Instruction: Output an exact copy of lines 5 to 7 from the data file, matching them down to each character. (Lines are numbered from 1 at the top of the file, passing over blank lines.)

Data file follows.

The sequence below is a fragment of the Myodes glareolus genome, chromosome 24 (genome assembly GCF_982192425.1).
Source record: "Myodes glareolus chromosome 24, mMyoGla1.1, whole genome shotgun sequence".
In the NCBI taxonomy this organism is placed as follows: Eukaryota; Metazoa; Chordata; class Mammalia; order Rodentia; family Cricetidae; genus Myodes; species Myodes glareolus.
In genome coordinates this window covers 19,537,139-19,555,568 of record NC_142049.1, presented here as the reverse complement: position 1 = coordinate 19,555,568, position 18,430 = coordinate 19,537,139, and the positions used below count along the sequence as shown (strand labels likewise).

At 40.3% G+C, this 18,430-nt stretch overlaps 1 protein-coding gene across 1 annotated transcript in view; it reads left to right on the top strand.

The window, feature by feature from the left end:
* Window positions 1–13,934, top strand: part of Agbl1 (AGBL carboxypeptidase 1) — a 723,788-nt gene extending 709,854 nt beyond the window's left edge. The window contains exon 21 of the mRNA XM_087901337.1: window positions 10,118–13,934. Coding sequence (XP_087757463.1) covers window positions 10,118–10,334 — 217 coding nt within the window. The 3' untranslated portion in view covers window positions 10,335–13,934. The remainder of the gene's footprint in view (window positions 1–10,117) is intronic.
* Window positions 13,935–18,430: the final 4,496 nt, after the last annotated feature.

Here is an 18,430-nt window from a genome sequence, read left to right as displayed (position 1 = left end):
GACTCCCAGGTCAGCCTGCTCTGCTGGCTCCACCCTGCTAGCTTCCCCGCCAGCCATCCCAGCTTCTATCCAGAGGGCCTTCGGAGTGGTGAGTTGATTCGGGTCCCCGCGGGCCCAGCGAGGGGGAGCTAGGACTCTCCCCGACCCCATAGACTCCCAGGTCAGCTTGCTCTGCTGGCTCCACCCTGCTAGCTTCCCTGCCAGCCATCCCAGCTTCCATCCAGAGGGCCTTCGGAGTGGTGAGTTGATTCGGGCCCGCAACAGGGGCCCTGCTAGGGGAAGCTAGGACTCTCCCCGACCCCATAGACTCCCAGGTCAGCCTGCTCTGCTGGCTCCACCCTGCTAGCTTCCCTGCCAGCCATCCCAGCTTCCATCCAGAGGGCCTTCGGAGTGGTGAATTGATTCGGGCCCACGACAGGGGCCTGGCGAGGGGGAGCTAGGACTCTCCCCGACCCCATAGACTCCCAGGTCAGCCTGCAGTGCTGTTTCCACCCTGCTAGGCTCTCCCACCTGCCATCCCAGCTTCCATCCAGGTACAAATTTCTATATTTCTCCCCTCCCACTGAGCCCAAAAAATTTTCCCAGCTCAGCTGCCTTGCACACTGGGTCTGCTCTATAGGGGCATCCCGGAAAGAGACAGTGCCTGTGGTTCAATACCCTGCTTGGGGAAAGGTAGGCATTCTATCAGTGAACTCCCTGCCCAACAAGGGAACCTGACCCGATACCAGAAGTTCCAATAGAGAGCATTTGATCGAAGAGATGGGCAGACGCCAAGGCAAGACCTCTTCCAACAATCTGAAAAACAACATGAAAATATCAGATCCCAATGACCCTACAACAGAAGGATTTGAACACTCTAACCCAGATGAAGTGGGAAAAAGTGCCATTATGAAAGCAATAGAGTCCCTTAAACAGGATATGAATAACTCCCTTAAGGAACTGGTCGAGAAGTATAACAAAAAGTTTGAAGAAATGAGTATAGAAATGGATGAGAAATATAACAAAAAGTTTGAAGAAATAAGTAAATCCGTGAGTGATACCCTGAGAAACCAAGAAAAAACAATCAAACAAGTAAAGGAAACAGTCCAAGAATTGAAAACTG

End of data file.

At 40.3% G+C, this 18,430-nt stretch overlaps 1 protein-coding gene across 1 annotated transcript in view; it reads left to right on the top strand.

The window, feature by feature from the left end:
* Window positions 1–13,934, top strand: part of Agbl1 (AGBL carboxypeptidase 1) — a 723,788-nt gene extending 709,854 nt beyond the window's left edge. The window contains exon 21 of the mRNA XM_087901337.1: window positions 10,118–13,934. Coding sequence (XP_087757463.1) covers window positions 10,118–10,334 — 217 coding nt within the window. The 3' untranslated portion in view covers window positions 10,335–13,934. The remainder of the gene's footprint in view (window positions 1–10,117) is intronic.